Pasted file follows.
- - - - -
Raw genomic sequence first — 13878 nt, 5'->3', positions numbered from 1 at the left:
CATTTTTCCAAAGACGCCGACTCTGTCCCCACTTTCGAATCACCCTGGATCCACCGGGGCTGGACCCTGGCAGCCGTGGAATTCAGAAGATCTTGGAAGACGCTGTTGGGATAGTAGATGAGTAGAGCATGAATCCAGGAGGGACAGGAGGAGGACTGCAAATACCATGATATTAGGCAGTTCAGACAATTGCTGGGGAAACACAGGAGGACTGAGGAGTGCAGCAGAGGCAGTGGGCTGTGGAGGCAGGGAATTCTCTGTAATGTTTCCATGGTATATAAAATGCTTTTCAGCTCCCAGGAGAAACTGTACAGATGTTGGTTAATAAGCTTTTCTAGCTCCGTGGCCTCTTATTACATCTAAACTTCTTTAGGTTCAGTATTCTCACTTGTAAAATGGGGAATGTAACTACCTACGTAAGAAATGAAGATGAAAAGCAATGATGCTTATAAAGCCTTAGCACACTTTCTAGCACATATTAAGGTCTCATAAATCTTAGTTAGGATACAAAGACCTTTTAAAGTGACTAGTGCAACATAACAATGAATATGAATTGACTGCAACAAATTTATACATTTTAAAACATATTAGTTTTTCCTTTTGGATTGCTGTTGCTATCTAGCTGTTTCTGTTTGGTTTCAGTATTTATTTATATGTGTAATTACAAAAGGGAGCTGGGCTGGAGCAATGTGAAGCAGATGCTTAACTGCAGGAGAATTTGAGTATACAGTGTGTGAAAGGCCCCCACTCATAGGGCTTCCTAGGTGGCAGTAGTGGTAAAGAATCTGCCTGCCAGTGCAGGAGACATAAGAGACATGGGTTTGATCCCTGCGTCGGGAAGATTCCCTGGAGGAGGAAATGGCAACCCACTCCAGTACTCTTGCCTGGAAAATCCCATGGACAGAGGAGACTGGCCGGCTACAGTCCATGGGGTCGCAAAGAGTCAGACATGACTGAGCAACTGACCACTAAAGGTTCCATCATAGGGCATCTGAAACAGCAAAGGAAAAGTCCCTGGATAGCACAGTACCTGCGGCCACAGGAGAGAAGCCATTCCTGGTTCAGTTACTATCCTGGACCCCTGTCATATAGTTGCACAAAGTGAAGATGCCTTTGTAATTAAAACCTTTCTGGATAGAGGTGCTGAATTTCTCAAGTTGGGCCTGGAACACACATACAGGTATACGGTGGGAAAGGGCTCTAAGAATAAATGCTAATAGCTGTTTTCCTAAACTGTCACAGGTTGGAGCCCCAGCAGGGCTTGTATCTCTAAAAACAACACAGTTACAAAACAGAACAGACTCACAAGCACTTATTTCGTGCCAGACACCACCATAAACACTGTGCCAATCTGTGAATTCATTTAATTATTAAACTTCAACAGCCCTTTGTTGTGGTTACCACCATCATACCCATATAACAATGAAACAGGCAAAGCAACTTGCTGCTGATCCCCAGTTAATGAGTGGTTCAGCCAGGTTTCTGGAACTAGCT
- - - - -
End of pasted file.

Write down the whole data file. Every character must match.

Raw genomic sequence first — 13878 nt, 5'->3', positions numbered from 1 at the left:
CATTTTTCCAAAGACGCCGACTCTGTCCCCACTTTCGAATCACCCTGGATCCACCGGGGCTGGACCCTGGCAGCCGTGGAATTCAGAAGATCTTGGAAGACGCTGTTGGGATAGTAGATGAGTAGAGCATGAATCCAGGAGGGACAGGAGGAGGACTGCAAATACCATGATATTAGGCAGTTCAGACAATTGCTGGGGAAACACAGGAGGACTGAGGAGTGCAGCAGAGGCAGTGGGCTGTGGAGGCAGGGAATTCTCTGTAATGTTTCCATGGTATATAAAATGCTTTTCAGCTCCCAGGAGAAACTGTACAGATGTTGGTTAATAAGCTTTTCTAGCTCCGTGGCCTCTTATTACATCTAAACTTCTTTAGGTTCAGTATTCTCACTTGTAAAATGGGGAATGTAACTACCTACGTAAGAAATGAAGATGAAAAGCAATGATGCTTATAAAGCCTTAGCACACTTTCTAGCACATATTAAGGTCTCATAAATCTTAGTTAGGATACAAAGACCTTTTAAAGTGACTAGTGCAACATAACAATGAATATGAATTGACTGCAACAAATTTATACATTTTAAAACATATTAGTTTTTCCTTTTGGATTGCTGTTGCTATCTAGCTGTTTCTGTTTGGTTTCAGTATTTATTTATATGTGTAATTACAAAAGGGAGCTGGGCTGGAGCAATGTGAAGCAGATGCTTAACTGCAGGAGAATTTGAGTATACAGTGTGTGAAAGGCCCCCACTCATAGGGCTTCCTAGGTGGCAGTAGTGGTAAAGAATCTGCCTGCCAGTGCAGGAGACATAAGAGACATGGGTTTGATCCCTGCGTCGGGAAGATTCCCTGGAGGAGGAAATGGCAACCCACTCCAGTACTCTTGCCTGGAAAATCCCATGGACAGAGGAGACTGGCCGGCTACAGTCCATGGGGTCGCAAAGAGTCAGACATGACTGAGCAACTGACCACTAAAGGTTCCATCATAGGGCATCTGAAACAGCAAAGGAAAAGTCCCTGGATAGCACAGTACCTGCGGCCACAGGAGAGAAGCCATTCCTGGTTCAGTTACTATCCTGGACCCCTGTCATATAGTTGCACAAAGTGAAGATGCCTTTGTAATTAAAACCTTTCTGGATAGAGGTGCTGAATTTCTCAAGTTGGGCCTGGAACACACATACAGGTATACGGTGGGAAAGGGCTCTAAGAATAAATGCTAATAGCTGTTTTCCTAAACTGTCACAGGTTGGAGCCCCAGCAGGGCTTGTATCTCTAAAAACAACACAGTTACAAAACAGAACAGACTCACAAGCACTTATTTCGTGCCAGACACCACCATAAACACTGTGCCAATCTGTGAATTCATTTAATTATTAAACTTCAACAGCCCTTTGTTGTGGTTACCACCATCATACCCATATAACAATGAAACAGGCAAAGCAACTTGCTGCTGATCCCCAGTTAATGAGTGGTTCAGCCAGGTTTCTGGAACTAGCT